Minorities Will Drive Future Homeownership Growth

by Mike Pugh

Hispanics and other minorities primed to begin housing boom


Minorities are projected to have higher homeownership rates than whites from 2020 to 2030, especially among Hispanics, according to a new Urban Institute study.

Although white homeownership growth will be just 12 percent from 2020 to 2030, the Urban Institute projects Hispanic household growth will be at 44 percent, followed by the broad “other” category at 24 percent and then African Americans at 20 percent. The “other” category consists of Asians, Native Americans and people of either another race or more than one race.

Baby Boomers and White Homeownership Growth

The study, which used data from the American Community Survey and the Housing Vacancy Survey, looked at householder and homeownership rates by age and race in 1990, 2000 and then from 2007-2013 during the housing decline, and used that data to make predictions about 2020 and 2030.

Part of the reason for the lackluster increase in white homeownership – despite the prediction that Millennials will begin making major home purchases soon – is the aging Baby Boomer generation. As Baby Boomers grow old, they find themselves unable to live in their homes independently, and instead turn to renting a new home or a nursing home. Millennials frequently purchase the homes left behind by the Baby Boomers rather than new construction, leaving the growth rate flat.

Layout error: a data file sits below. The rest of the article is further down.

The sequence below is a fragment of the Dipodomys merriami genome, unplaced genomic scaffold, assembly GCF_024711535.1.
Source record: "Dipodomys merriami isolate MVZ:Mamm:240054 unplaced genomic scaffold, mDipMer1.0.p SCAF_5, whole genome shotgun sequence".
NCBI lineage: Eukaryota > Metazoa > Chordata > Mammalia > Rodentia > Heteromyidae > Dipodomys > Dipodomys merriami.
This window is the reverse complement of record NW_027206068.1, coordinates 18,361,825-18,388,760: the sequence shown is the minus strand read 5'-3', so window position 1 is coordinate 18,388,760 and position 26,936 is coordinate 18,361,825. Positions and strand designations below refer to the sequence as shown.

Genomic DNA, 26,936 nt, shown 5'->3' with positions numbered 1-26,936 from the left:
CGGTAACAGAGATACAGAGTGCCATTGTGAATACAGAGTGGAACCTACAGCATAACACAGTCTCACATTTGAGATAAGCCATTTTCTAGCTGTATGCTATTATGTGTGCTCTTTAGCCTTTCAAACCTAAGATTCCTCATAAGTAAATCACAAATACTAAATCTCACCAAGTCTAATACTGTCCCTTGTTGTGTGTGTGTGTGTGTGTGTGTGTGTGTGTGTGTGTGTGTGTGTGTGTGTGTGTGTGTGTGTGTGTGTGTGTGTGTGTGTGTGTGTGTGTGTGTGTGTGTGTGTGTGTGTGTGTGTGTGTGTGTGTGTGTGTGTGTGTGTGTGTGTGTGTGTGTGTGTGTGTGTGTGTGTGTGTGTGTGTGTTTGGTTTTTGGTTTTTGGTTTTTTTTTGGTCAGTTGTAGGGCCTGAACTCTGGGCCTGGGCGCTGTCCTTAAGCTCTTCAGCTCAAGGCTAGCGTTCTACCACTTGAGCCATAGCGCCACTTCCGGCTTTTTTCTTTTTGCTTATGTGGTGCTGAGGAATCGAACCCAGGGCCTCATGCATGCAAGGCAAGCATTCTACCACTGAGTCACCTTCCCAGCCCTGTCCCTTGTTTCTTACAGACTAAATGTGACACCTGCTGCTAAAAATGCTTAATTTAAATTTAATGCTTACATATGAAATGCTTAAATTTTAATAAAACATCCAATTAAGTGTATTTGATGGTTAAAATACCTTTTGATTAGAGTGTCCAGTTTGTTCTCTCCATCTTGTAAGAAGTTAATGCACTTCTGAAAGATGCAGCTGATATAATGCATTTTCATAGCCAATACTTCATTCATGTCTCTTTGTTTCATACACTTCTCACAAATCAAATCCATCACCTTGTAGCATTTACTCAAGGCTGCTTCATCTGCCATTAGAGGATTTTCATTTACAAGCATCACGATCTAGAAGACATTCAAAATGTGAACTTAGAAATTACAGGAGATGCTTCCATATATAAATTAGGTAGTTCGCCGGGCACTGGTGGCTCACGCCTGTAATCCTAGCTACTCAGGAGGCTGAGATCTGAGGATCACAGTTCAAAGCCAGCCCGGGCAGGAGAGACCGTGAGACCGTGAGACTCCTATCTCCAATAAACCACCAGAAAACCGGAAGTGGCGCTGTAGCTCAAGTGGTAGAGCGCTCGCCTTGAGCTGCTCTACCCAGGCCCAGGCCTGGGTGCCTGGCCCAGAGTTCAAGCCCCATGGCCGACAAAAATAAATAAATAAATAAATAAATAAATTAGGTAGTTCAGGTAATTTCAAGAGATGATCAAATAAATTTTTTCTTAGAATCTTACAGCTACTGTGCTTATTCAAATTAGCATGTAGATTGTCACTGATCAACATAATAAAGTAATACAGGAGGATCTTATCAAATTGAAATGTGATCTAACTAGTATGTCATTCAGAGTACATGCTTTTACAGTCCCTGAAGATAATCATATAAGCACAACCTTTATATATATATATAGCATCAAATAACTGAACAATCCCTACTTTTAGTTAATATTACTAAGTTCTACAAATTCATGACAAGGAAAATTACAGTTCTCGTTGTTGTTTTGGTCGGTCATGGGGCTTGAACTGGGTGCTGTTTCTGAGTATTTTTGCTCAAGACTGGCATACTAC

Conversely, minority homeownership, especially among Hispanics, does not suffer from this problem. For example, the median age of Hispanics in the U.S. is 27, compared to 41 for whites, and only 6 percent of senior households in 2010 were Hispanic.

Reforming Lending to Boost Minority Homeownership

Chicago Agent has reported in the past on both the prospect of rising Hispanic homeownership and the challenges facing the demographic. Many are hurt by a lack of capital to put a down payment on a home. One thing the Urban Institute report calls for is for easing credit requirements, and to create credit standards that better reflect Hispanic households, such as accounting for the fact that many Hispanic families have more than two incomes.

One other problem the report highlighted is the gap between African Americans and other groups. Like Hispanics, African American homeownership was greatly harmed by the housing crisis, but while Hispanics have rebounded in the wake of the downturn, African Americans still struggle due to lack of employment, wages and income.

While a less biased mortgage policy would be a start on the real estate end of fixing this problem, many more solutions have to come, not just from real estate, but also from education, criminal justice and employers in order for the gap to begin to close.

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